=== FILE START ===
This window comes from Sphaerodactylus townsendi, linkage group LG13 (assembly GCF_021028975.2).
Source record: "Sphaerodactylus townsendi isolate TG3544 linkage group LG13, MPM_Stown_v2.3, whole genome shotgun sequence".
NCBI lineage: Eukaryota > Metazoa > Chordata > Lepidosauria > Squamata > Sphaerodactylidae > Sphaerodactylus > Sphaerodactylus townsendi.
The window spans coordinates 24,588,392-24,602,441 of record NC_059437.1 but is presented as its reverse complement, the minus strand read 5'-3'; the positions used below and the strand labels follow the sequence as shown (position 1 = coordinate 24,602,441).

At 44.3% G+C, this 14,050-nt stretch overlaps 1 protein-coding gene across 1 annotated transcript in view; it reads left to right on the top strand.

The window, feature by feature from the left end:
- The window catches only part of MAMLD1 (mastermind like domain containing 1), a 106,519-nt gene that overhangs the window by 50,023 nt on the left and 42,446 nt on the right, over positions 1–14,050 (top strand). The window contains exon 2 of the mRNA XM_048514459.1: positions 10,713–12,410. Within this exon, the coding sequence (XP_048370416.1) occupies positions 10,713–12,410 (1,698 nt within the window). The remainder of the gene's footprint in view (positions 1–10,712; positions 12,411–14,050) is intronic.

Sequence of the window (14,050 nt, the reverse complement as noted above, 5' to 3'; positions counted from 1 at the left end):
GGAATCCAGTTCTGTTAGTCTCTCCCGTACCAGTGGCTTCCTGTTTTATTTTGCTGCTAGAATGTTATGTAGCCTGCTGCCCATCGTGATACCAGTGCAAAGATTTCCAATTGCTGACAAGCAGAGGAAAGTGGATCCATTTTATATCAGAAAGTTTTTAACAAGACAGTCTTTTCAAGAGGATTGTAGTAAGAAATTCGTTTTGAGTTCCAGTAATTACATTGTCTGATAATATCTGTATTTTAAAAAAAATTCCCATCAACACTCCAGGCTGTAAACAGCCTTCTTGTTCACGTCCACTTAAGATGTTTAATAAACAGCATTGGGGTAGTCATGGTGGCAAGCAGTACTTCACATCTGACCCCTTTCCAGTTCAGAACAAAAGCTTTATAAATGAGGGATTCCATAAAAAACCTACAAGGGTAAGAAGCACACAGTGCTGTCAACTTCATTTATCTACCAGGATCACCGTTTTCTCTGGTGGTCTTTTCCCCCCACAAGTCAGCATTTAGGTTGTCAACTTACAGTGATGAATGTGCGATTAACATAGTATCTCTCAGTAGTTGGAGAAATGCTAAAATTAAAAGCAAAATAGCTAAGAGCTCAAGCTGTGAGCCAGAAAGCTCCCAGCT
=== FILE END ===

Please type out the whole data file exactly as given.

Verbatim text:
This window comes from Sphaerodactylus townsendi, linkage group LG13 (assembly GCF_021028975.2).
Source record: "Sphaerodactylus townsendi isolate TG3544 linkage group LG13, MPM_Stown_v2.3, whole genome shotgun sequence".
NCBI lineage: Eukaryota > Metazoa > Chordata > Lepidosauria > Squamata > Sphaerodactylidae > Sphaerodactylus > Sphaerodactylus townsendi.
The window spans coordinates 24,588,392-24,602,441 of record NC_059437.1 but is presented as its reverse complement, the minus strand read 5'-3'; the positions used below and the strand labels follow the sequence as shown (position 1 = coordinate 24,602,441).

At 44.3% G+C, this 14,050-nt stretch overlaps 1 protein-coding gene across 1 annotated transcript in view; it reads left to right on the top strand.

The window, feature by feature from the left end:
- The window catches only part of MAMLD1 (mastermind like domain containing 1), a 106,519-nt gene that overhangs the window by 50,023 nt on the left and 42,446 nt on the right, over positions 1–14,050 (top strand). The window contains exon 2 of the mRNA XM_048514459.1: positions 10,713–12,410. Within this exon, the coding sequence (XP_048370416.1) occupies positions 10,713–12,410 (1,698 nt within the window). The remainder of the gene's footprint in view (positions 1–10,712; positions 12,411–14,050) is intronic.

Sequence of the window (14,050 nt, the reverse complement as noted above, 5' to 3'; positions counted from 1 at the left end):
GGAATCCAGTTCTGTTAGTCTCTCCCGTACCAGTGGCTTCCTGTTTTATTTTGCTGCTAGAATGTTATGTAGCCTGCTGCCCATCGTGATACCAGTGCAAAGATTTCCAATTGCTGACAAGCAGAGGAAAGTGGATCCATTTTATATCAGAAAGTTTTTAACAAGACAGTCTTTTCAAGAGGATTGTAGTAAGAAATTCGTTTTGAGTTCCAGTAATTACATTGTCTGATAATATCTGTATTTTAAAAAAAATTCCCATCAACACTCCAGGCTGTAAACAGCCTTCTTGTTCACGTCCACTTAAGATGTTTAATAAACAGCATTGGGGTAGTCATGGTGGCAAGCAGTACTTCACATCTGACCCCTTTCCAGTTCAGAACAAAAGCTTTATAAATGAGGGATTCCATAAAAAACCTACAAGGGTAAGAAGCACACAGTGCTGTCAACTTCATTTATCTACCAGGATCACCGTTTTCTCTGGTGGTCTTTTCCCCCCACAAGTCAGCATTTAGGTTGTCAACTTACAGTGATGAATGTGCGATTAACATAGTATCTCTCAGTAGTTGGAGAAATGCTAAAATTAAAAGCAAAATAGCTAAGAGCTCAAGCTGTGAGCCAGAAAGCTCCCAGCT